Everybody is afraid:
How to use this truth

Everybody is afraid.

It's one of the least-known truths of life, but what does it mean for single people?

We all recognize our own secret fears, or at least all honest people do. Some people are afraid of admitting they have any fears, and that's a fear in itself.

As single people trying to figure out the world around us, we add a piece to the puzzle here and there, and when we see a pattern, life begins to make more sense. Let's look at how this truth explains much of human behavior.

Everybody is afraid: Many fears

What are we so afraid of? The list is endless, but here are a few common fears:

  • Loss of job
  • Loss of money, security
  • Loss of safety, freedom
  • Loss of love
  • Loss of health
  • Loss of reputation, respect
  • Loss of self-esteem
  • Loss of material possessions

See the pattern? Everybody is afraid of loss of one kind or another. We also fear some things irrationally, such as spiders, snakes, tight spaces, the number 13, and whatever else might lurk in the dark corners of our mind.

We all have basic needs (see Maslow's hierarchy of needs) and we become nervous when we believe a need is threatened.

Our culture contributes to the idea that our needs are not being met. That's how advertising sells us things: It appeals to the belief that if we buy whatever they're pitching, "everything will be all right."

Through experience, most singles learn no product has the power to make everything all right. Christians know that even if all our needs are met, we are still sinners. Everything will not be all right until we get to heaven and our sinful nature is healed.

Why your boss acts that way

Because everybody is afraid, they behave in ways to try to make themselves more secure. Every worker is frightened they might lose their job, including your boss. He or she believes your mistakes or lack of productivity reflects poorly on them, causing a possible threat of termination.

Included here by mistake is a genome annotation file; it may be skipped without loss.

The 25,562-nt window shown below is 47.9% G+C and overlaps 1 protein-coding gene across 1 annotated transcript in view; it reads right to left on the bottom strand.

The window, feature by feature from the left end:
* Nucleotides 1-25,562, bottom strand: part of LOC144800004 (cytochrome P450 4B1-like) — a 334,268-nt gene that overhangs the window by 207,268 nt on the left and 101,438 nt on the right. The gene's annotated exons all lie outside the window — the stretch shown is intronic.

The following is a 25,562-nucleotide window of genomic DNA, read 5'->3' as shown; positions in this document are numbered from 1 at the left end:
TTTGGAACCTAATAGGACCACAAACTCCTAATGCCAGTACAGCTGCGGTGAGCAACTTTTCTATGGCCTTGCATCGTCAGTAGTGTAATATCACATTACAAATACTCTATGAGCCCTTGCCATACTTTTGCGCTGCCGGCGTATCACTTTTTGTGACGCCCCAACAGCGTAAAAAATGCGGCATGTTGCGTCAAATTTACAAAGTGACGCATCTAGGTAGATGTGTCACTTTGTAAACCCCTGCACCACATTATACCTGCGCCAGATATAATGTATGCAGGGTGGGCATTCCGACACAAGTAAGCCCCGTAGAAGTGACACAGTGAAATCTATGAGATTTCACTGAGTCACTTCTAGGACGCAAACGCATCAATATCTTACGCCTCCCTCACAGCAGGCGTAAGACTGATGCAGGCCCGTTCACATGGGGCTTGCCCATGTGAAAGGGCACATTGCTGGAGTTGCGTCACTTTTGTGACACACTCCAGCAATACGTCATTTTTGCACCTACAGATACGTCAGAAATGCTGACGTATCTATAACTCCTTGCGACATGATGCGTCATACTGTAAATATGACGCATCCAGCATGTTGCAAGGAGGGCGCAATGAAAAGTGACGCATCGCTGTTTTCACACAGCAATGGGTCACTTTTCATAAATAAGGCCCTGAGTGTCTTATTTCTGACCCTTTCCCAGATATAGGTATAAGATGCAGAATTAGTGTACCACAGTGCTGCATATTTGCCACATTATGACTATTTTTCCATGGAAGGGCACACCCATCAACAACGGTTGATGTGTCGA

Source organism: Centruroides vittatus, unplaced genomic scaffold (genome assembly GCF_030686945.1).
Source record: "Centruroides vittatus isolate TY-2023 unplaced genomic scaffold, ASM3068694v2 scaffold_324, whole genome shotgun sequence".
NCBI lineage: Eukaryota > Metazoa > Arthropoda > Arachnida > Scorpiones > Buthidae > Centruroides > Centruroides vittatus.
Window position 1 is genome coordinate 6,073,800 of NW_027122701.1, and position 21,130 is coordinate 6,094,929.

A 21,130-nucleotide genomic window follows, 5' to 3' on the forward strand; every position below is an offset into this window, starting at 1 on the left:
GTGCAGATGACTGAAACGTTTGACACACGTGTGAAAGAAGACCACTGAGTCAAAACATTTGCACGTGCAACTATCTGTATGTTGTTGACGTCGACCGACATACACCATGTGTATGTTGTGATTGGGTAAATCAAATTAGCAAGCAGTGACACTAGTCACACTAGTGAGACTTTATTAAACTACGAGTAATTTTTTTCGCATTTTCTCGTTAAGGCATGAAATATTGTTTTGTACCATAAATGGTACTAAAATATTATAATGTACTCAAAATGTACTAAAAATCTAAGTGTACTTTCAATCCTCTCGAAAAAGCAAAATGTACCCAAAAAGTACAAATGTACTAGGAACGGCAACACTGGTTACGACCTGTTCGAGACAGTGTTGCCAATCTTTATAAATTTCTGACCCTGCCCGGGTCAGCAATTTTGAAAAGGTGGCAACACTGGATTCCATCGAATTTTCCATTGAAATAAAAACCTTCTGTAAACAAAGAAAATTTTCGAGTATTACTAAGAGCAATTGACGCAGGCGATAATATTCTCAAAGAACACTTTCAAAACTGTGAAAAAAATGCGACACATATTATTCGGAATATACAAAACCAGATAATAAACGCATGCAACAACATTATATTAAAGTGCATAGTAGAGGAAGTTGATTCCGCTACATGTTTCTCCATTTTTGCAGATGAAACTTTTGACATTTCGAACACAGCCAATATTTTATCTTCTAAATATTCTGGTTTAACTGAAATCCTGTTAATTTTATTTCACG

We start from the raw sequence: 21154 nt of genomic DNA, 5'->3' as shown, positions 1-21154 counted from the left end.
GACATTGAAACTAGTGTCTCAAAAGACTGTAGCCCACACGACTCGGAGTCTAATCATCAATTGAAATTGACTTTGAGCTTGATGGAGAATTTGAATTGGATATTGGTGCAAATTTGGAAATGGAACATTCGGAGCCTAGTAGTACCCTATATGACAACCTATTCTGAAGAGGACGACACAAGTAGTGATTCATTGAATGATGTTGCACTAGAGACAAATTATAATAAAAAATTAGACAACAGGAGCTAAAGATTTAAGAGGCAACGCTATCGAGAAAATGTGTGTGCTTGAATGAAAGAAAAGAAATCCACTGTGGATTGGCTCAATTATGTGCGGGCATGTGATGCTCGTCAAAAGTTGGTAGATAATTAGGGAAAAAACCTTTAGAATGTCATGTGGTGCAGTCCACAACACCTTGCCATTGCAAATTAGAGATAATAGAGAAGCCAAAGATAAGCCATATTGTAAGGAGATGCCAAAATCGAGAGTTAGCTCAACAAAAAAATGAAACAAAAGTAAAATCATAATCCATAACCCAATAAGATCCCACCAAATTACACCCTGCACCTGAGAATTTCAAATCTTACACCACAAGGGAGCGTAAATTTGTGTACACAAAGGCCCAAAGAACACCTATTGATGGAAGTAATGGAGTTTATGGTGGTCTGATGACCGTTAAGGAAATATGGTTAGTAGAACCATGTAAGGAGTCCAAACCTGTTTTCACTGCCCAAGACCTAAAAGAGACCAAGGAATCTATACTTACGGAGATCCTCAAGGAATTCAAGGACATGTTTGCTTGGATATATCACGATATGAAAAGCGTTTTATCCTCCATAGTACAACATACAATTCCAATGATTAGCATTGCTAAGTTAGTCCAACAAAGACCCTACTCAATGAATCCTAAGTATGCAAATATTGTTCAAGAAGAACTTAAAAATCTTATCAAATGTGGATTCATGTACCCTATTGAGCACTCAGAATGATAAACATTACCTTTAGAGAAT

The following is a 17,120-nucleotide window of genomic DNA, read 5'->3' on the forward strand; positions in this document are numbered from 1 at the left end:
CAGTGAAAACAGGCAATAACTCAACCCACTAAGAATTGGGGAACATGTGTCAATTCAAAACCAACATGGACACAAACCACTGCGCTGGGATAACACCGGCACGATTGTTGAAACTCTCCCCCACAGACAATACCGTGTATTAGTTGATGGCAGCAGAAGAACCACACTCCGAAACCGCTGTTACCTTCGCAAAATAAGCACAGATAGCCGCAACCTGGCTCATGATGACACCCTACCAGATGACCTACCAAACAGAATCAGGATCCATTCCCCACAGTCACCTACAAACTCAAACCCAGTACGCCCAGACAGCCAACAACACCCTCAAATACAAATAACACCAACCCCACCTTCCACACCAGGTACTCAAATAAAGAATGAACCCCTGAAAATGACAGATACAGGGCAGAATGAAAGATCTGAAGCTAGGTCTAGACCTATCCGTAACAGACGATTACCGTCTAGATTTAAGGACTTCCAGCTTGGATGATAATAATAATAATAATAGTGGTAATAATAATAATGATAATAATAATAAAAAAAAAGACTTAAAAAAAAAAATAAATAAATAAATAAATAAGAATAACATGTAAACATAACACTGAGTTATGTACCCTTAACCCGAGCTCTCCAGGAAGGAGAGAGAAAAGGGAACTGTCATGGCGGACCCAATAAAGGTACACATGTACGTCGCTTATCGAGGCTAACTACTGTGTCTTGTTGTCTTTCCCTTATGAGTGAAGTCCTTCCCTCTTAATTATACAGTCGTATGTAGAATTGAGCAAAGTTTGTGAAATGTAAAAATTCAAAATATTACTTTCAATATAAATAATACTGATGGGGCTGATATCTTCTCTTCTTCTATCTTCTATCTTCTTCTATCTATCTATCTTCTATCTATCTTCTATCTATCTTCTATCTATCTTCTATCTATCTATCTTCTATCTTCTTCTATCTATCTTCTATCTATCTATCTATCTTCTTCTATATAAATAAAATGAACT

Sometimes their complaints about you are legitimate; other times the boss may feel insecure or slightly paranoid. Typically, the higher the position, the more there is to lose and the higher the level of anxiety. Also, the higher the level in a company, the more pressure there is to perform, resulting in even more stress.

Much has been written about the "imposter syndrome," in which a person feels in over their head, that they do not have the qualifications to succeed. In cases where that actually exists, fear can make a person do strange things.

Knowing everybody is afraid should motivate you to do your best. Your conscientiousness can alleviate some of your boss's fears. But I once had a boss who was a perfectionist. None of her subordinates could please her, no matter how hard we tried. When I realized that was never going to change, I switched jobs. She wasn't going anywhere, so I had to.

Let me emphasize that our anxieties do not make us bad people. They are part of the fallen human condition. Knowing what motivates someone can go a long way in responding wisely to a situation.

Addressing others' fears

Nobody likes to have their fears pointed out to them. We see our fears as a sign of weakness, and none of us likes to admit weakness. Telling someone they're afraid of this or that and what they should do about it is condescending. You will be perceived as arrogant or superior. Your "helpful" advice will not be appreciated.